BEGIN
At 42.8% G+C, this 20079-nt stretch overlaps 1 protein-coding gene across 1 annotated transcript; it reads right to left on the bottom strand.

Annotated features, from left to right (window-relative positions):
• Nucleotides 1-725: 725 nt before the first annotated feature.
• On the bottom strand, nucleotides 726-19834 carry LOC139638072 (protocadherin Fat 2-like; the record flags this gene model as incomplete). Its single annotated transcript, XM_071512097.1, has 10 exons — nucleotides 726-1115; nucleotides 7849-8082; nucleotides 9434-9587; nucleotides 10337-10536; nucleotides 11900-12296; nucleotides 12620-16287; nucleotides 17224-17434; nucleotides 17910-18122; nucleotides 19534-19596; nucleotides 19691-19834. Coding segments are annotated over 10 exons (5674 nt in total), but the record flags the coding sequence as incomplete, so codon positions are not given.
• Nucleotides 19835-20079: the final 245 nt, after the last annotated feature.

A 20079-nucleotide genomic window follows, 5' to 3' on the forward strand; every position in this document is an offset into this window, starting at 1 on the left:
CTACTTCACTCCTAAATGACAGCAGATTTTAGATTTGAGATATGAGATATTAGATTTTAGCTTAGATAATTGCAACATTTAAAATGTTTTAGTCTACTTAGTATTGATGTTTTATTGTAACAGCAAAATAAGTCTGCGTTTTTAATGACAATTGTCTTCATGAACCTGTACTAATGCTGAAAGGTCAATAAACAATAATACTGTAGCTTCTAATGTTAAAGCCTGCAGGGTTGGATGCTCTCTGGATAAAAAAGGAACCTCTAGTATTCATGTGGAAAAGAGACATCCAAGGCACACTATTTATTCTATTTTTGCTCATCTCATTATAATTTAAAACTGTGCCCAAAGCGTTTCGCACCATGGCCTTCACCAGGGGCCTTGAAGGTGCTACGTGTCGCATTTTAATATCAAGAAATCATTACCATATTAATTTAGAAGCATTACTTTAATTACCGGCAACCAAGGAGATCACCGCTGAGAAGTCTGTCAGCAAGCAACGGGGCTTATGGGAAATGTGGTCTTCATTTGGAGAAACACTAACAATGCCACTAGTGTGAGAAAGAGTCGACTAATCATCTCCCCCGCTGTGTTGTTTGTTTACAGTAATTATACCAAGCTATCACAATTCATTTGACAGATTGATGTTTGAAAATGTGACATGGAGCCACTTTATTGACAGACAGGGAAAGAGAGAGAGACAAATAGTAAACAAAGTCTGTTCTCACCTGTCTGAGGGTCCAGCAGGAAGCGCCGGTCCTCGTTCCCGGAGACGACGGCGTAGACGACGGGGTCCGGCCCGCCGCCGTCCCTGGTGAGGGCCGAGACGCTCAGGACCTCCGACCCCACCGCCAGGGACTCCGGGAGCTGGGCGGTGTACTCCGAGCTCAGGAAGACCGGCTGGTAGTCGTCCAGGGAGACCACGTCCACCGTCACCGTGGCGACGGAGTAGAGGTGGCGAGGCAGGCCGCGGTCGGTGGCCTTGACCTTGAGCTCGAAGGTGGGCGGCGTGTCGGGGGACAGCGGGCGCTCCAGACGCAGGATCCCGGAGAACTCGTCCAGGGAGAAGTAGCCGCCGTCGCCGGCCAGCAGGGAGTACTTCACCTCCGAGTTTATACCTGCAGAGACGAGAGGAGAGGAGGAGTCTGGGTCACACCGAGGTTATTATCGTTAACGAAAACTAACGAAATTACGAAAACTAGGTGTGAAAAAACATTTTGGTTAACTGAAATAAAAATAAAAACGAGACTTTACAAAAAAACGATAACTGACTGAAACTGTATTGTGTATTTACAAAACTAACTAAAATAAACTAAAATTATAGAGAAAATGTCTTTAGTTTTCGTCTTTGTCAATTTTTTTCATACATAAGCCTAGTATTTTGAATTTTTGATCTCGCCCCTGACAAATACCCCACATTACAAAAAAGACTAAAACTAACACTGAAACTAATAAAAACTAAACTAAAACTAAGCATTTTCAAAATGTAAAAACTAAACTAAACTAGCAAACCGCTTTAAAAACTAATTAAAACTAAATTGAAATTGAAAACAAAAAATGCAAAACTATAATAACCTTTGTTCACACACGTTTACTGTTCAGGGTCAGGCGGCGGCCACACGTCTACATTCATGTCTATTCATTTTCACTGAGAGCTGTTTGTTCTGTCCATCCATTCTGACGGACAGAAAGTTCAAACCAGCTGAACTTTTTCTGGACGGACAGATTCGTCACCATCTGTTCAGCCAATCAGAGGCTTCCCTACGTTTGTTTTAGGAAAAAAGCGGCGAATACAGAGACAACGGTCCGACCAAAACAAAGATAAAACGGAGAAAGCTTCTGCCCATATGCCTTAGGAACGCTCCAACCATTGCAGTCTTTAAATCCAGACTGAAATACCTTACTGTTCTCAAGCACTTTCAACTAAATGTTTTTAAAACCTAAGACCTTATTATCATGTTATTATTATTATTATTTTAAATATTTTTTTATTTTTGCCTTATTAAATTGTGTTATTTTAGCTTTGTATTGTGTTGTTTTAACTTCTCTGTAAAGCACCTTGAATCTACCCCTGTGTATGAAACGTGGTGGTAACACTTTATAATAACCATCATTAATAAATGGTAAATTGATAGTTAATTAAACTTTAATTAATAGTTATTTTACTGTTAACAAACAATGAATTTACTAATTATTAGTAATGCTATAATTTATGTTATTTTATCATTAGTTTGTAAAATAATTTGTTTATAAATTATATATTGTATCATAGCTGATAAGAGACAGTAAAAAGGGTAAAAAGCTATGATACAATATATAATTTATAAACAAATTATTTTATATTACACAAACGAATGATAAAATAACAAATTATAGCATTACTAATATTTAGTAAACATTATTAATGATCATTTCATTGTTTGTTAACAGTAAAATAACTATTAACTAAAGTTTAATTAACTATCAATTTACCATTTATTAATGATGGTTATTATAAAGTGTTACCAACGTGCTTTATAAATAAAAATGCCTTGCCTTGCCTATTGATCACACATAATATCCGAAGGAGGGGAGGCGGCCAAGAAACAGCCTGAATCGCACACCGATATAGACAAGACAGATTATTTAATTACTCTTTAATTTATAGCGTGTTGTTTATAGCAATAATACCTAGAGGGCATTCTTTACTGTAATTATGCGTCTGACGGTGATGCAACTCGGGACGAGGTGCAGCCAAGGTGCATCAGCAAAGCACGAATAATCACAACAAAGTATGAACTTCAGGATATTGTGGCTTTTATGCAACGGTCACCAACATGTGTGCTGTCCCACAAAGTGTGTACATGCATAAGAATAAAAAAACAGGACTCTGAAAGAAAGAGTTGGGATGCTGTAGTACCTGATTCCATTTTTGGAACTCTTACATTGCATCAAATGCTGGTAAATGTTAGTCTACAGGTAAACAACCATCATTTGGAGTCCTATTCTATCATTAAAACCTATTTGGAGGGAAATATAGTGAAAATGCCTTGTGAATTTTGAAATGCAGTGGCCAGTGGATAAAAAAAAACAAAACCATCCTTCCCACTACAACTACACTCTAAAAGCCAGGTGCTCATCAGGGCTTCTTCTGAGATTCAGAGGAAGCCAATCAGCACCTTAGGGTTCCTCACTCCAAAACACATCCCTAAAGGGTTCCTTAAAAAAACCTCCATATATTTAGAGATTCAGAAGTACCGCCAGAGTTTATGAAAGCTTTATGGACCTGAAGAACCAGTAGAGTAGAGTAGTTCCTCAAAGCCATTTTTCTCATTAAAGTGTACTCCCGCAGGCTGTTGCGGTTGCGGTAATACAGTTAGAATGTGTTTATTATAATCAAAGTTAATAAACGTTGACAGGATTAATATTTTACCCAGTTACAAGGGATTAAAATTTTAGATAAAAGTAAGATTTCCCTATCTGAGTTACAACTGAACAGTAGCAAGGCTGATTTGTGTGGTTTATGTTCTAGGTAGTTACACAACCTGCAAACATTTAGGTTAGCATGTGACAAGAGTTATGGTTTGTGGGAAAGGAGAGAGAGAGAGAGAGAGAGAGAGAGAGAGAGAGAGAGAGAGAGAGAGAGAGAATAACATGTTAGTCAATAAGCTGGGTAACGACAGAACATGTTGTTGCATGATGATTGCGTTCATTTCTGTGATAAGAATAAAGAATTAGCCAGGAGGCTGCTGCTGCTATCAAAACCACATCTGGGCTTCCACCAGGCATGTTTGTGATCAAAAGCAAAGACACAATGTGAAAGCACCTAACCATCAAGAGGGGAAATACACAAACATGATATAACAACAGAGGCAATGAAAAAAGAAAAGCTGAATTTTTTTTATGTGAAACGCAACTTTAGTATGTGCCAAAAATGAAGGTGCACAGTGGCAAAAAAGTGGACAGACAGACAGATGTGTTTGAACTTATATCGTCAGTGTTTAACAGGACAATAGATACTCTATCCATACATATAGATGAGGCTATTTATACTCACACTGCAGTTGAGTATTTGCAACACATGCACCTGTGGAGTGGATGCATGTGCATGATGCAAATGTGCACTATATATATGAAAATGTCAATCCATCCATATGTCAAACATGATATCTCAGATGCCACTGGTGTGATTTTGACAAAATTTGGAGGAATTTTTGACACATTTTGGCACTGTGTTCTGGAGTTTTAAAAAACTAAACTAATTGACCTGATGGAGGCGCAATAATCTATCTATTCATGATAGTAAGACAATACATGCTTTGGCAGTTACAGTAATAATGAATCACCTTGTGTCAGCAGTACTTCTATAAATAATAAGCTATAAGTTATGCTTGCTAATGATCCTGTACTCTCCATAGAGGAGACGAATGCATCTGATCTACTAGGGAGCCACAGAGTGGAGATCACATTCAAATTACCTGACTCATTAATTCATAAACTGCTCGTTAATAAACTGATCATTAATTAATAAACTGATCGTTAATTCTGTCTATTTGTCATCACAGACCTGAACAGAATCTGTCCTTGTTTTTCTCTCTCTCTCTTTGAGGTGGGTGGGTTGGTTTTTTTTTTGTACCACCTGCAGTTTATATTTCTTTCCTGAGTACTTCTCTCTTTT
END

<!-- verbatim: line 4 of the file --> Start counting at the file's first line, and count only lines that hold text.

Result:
• On the bottom strand, nucleotides 726-19834 carry LOC139638072 (protocadherin Fat 2-like; the record flags this gene model as incomplete). Its single annotated transcript, XM_071512097.1, has 10 exons — nucleotides 726-1115; nucleotides 7849-8082; nucleotides 9434-9587; nucleotides 10337-10536; nucleotides 11900-12296; nucleotides 12620-16287; nucleotides 17224-17434; nucleotides 17910-18122; nucleotides 19534-19596; nucleotides 19691-19834. Coding segments are annotated over 10 exons (5674 nt in total), but the record flags the coding sequence as incomplete, so codon positions are not given.